Vibration from hand-held power tools can cause permanent damage to the hands, wrists and arms that makes it difficult to even tie the buttons of a shirt.
As a result, employers have a legal to duty to eliminate or reduce the risks to workers’ health.
Hand-arm vibration syndrome (HAVS) is a well-known ill health effect of hand-transmitted vibration from powered hand tools. Exposure to hand-transmitted vibration can cause serious ill health effects, such as damage to the nerves, impaired blood supply or carpal tunnel syndrome.
The signs and symptoms of HAVS should be understood by both the employer and employees so they are able to identify and report any early indications of vibration-related ill health. Key symptoms are tingling, pain, numbness, weakness and the fingers becoming white (blanching) and then red and painful on recovery.
The symptoms of HAVS are usually progressive as exposure continues, so, if exposure is stopped early enough, employees with early stages of HAVS are more likely to recover.
It is important to understand that the Control of Vibration at Work Regulations 2005 require employers to assess the daily exposure to vibration, but this does not simply mean that assessment of exposure is to be undertaken on a daily basis.
With this in mind, it is often not necessary or advisable to implement a continual monitoring programme on your site, such as continuously using ‘tool timers’ or ‘wrist-worn devices’.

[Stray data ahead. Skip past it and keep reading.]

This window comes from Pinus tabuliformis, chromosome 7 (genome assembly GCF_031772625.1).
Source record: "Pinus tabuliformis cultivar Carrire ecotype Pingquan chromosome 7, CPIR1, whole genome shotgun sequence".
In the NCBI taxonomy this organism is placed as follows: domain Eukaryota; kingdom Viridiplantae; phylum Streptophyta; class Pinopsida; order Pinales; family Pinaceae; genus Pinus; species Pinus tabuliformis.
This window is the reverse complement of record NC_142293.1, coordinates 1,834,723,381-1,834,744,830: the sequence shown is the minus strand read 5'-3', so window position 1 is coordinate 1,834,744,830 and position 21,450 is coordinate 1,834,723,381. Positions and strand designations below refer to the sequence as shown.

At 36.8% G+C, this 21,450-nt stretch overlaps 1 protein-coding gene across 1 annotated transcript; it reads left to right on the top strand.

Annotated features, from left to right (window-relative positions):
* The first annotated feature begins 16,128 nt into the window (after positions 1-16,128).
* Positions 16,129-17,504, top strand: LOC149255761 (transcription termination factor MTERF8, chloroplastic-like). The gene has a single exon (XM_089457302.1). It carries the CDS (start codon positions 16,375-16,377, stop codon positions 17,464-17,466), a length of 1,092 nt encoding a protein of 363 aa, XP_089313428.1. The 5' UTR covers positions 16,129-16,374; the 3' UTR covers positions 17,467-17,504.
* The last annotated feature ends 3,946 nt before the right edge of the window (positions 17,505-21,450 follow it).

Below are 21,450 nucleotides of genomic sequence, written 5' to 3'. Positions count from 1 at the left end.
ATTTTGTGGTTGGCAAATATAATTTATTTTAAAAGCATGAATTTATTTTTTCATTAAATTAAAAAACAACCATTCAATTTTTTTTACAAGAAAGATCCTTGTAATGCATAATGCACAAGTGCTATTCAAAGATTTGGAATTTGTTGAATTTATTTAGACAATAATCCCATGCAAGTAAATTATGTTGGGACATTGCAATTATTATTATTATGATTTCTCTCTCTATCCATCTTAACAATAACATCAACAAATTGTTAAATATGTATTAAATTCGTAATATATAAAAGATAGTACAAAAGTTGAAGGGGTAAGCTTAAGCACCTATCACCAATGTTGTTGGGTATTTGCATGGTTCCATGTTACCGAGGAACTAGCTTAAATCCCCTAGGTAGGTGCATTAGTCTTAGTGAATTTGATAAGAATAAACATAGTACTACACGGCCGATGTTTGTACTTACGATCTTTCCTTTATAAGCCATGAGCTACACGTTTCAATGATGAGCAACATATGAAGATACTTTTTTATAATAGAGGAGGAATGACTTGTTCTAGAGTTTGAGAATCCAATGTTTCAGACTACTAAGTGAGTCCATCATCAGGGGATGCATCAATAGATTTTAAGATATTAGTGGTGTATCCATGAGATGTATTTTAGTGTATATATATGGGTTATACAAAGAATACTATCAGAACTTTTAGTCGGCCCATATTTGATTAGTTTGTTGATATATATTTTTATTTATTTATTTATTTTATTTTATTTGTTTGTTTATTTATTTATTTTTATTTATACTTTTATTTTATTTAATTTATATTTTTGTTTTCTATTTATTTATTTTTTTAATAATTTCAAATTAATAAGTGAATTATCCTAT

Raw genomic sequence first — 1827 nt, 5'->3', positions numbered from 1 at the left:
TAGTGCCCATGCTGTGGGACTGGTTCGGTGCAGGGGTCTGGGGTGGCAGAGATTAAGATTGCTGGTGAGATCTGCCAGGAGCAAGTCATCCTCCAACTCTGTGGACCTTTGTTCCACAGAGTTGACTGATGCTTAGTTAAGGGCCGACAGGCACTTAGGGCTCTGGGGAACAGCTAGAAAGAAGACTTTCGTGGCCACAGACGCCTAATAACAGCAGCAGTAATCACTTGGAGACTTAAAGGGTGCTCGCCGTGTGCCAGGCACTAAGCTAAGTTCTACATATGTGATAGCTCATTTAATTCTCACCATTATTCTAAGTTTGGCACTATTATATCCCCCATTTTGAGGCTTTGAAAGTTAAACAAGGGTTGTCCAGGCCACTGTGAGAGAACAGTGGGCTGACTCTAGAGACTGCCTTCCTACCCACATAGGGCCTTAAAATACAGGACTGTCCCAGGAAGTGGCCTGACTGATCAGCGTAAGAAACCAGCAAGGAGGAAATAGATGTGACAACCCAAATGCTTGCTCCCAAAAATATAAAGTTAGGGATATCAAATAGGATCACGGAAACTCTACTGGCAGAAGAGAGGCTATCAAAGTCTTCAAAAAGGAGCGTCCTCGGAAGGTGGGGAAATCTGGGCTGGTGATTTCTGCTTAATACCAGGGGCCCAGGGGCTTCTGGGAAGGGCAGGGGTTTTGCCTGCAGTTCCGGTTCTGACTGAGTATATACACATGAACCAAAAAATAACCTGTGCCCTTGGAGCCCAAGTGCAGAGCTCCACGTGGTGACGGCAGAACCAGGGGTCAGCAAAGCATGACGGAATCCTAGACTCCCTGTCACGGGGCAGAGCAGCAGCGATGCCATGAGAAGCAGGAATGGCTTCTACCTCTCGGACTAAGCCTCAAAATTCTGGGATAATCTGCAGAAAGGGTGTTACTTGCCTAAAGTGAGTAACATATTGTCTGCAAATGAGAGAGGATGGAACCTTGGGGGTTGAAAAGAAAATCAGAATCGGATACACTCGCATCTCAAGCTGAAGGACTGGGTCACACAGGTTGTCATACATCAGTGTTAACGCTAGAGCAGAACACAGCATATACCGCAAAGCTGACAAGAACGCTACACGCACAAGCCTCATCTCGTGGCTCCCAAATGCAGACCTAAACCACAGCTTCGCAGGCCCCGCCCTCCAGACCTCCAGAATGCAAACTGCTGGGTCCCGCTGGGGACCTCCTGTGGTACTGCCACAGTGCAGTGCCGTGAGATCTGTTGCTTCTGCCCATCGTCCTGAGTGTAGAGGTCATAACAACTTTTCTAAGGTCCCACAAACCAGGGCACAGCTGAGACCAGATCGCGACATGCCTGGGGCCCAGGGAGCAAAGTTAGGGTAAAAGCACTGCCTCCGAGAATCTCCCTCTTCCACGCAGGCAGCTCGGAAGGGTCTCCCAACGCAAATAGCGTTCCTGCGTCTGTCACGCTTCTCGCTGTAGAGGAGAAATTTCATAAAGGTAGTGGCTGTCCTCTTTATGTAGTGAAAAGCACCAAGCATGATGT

When determining exposure to hand arm vibration (HAV) in the workplace, a suitable and sufficient risk assessment is crucial. This requires:
- Observing specific working practices
- Referring to relevant information on the probable vibration magnitude
- If necessary, measuring the magnitude of vibration to which employees are liable to be exposed
- Employers taking note of the duration of exposure (trigger times) and consider the effects of exposure for those employees whose health is at particular risk.
If an employee suspects that they have symptoms of HAVS, they should be instructed to report their concerns to their employer and to see their doctor. It is the employer’s responsibility to ensure that the employee’s work is safe and there is an acceptable working environment.
What do the Control of Vibration at Work Regulations require of employers?
The Control of Vibration at Work Regulations 2005 require employers to make a suitable and sufficient assessment of the risk to employees who carry out work that is liable to cause exposure to vibration.